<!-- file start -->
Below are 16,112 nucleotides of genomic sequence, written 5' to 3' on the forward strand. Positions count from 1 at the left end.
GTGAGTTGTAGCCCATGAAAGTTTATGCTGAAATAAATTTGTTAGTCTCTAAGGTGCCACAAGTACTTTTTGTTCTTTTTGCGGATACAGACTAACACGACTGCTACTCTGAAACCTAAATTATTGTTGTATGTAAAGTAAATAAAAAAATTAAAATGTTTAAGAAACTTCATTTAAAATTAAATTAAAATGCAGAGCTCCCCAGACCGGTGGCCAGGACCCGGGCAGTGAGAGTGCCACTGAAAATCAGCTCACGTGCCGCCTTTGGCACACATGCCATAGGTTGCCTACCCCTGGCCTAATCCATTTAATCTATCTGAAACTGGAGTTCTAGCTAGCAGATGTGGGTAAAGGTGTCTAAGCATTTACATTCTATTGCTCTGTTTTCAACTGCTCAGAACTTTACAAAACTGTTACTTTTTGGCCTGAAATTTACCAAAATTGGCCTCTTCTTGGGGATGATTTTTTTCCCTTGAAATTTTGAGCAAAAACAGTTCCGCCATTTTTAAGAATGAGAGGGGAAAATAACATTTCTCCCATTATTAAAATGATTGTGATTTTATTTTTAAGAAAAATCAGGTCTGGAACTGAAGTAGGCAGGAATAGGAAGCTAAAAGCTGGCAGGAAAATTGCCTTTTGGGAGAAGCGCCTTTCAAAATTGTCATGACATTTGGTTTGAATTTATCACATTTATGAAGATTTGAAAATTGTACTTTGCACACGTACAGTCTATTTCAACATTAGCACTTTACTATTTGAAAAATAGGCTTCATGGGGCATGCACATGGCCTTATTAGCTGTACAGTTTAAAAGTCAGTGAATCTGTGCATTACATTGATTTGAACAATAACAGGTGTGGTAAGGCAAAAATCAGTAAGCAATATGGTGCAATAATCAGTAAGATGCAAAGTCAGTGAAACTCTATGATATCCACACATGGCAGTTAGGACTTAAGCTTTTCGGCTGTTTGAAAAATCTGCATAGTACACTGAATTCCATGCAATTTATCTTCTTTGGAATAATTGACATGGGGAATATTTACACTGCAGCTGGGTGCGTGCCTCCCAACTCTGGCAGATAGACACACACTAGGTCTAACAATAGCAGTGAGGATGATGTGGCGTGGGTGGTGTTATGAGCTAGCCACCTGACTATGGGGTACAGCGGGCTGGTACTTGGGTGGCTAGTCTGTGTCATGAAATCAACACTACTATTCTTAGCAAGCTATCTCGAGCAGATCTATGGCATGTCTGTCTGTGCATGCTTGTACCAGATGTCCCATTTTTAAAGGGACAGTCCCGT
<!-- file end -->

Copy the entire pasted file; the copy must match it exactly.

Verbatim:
Below are 16,112 nucleotides of genomic sequence, written 5' to 3' on the forward strand. Positions count from 1 at the left end.
GTGAGTTGTAGCCCATGAAAGTTTATGCTGAAATAAATTTGTTAGTCTCTAAGGTGCCACAAGTACTTTTTGTTCTTTTTGCGGATACAGACTAACACGACTGCTACTCTGAAACCTAAATTATTGTTGTATGTAAAGTAAATAAAAAAATTAAAATGTTTAAGAAACTTCATTTAAAATTAAATTAAAATGCAGAGCTCCCCAGACCGGTGGCCAGGACCCGGGCAGTGAGAGTGCCACTGAAAATCAGCTCACGTGCCGCCTTTGGCACACATGCCATAGGTTGCCTACCCCTGGCCTAATCCATTTAATCTATCTGAAACTGGAGTTCTAGCTAGCAGATGTGGGTAAAGGTGTCTAAGCATTTACATTCTATTGCTCTGTTTTCAACTGCTCAGAACTTTACAAAACTGTTACTTTTTGGCCTGAAATTTACCAAAATTGGCCTCTTCTTGGGGATGATTTTTTTCCCTTGAAATTTTGAGCAAAAACAGTTCCGCCATTTTTAAGAATGAGAGGGGAAAATAACATTTCTCCCATTATTAAAATGATTGTGATTTTATTTTTAAGAAAAATCAGGTCTGGAACTGAAGTAGGCAGGAATAGGAAGCTAAAAGCTGGCAGGAAAATTGCCTTTTGGGAGAAGCGCCTTTCAAAATTGTCATGACATTTGGTTTGAATTTATCACATTTATGAAGATTTGAAAATTGTACTTTGCACACGTACAGTCTATTTCAACATTAGCACTTTACTATTTGAAAAATAGGCTTCATGGGGCATGCACATGGCCTTATTAGCTGTACAGTTTAAAAGTCAGTGAATCTGTGCATTACATTGATTTGAACAATAACAGGTGTGGTAAGGCAAAAATCAGTAAGCAATATGGTGCAATAATCAGTAAGATGCAAAGTCAGTGAAACTCTATGATATCCACACATGGCAGTTAGGACTTAAGCTTTTCGGCTGTTTGAAAAATCTGCATAGTACACTGAATTCCATGCAATTTATCTTCTTTGGAATAATTGACATGGGGAATATTTACACTGCAGCTGGGTGCGTGCCTCCCAACTCTGGCAGATAGACACACACTAGGTCTAACAATAGCAGTGAGGATGATGTGGCGTGGGTGGTGTTATGAGCTAGCCACCTGACTATGGGGTACAGCGGGCTGGTACTTGGGTGGCTAGTCTGTGTCATGAAATCAACACTACTATTCTTAGCAAGCTATCTCGAGCAGATCTATGGCATGTCTGTCTGTGCATGCTTGTACCAGATGTCCCATTTTTAAAGGGACAGTCCCGT